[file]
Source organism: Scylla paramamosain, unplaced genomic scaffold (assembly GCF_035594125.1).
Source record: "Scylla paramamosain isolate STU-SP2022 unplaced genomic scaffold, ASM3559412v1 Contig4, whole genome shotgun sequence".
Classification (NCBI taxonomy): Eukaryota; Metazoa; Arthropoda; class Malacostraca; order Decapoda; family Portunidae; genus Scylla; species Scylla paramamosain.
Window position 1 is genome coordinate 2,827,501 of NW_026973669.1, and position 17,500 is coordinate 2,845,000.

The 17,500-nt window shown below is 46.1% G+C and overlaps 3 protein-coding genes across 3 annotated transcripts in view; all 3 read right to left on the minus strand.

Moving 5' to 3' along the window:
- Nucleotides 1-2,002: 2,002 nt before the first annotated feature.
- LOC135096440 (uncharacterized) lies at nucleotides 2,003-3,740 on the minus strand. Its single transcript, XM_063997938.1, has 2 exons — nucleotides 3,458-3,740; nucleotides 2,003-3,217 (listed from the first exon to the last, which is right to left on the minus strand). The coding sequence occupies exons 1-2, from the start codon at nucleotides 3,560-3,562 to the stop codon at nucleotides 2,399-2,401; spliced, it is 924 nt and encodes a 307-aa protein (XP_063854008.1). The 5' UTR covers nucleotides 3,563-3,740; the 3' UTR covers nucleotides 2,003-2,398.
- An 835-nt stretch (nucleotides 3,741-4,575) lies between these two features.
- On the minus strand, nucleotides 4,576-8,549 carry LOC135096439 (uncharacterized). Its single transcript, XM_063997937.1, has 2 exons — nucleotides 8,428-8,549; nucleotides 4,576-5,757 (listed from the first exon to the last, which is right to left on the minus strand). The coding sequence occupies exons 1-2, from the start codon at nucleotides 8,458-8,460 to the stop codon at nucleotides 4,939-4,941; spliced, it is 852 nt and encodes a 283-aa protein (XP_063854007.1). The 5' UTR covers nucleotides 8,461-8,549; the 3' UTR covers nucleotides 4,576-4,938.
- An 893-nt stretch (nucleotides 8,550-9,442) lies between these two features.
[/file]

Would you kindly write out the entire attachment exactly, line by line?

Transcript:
Source organism: Scylla paramamosain, unplaced genomic scaffold (assembly GCF_035594125.1).
Source record: "Scylla paramamosain isolate STU-SP2022 unplaced genomic scaffold, ASM3559412v1 Contig4, whole genome shotgun sequence".
Classification (NCBI taxonomy): Eukaryota; Metazoa; Arthropoda; class Malacostraca; order Decapoda; family Portunidae; genus Scylla; species Scylla paramamosain.
Window position 1 is genome coordinate 2,827,501 of NW_026973669.1, and position 17,500 is coordinate 2,845,000.

The 17,500-nt window shown below is 46.1% G+C and overlaps 3 protein-coding genes across 3 annotated transcripts in view; all 3 read right to left on the minus strand.

Moving 5' to 3' along the window:
- Nucleotides 1-2,002: 2,002 nt before the first annotated feature.
- LOC135096440 (uncharacterized) lies at nucleotides 2,003-3,740 on the minus strand. Its single transcript, XM_063997938.1, has 2 exons — nucleotides 3,458-3,740; nucleotides 2,003-3,217 (listed from the first exon to the last, which is right to left on the minus strand). The coding sequence occupies exons 1-2, from the start codon at nucleotides 3,560-3,562 to the stop codon at nucleotides 2,399-2,401; spliced, it is 924 nt and encodes a 307-aa protein (XP_063854008.1). The 5' UTR covers nucleotides 3,563-3,740; the 3' UTR covers nucleotides 2,003-2,398.
- An 835-nt stretch (nucleotides 3,741-4,575) lies between these two features.
- On the minus strand, nucleotides 4,576-8,549 carry LOC135096439 (uncharacterized). Its single transcript, XM_063997937.1, has 2 exons — nucleotides 8,428-8,549; nucleotides 4,576-5,757 (listed from the first exon to the last, which is right to left on the minus strand). The coding sequence occupies exons 1-2, from the start codon at nucleotides 8,458-8,460 to the stop codon at nucleotides 4,939-4,941; spliced, it is 852 nt and encodes a 283-aa protein (XP_063854007.1). The 5' UTR covers nucleotides 8,461-8,549; the 3' UTR covers nucleotides 4,576-4,938.
- An 893-nt stretch (nucleotides 8,550-9,442) lies between these two features.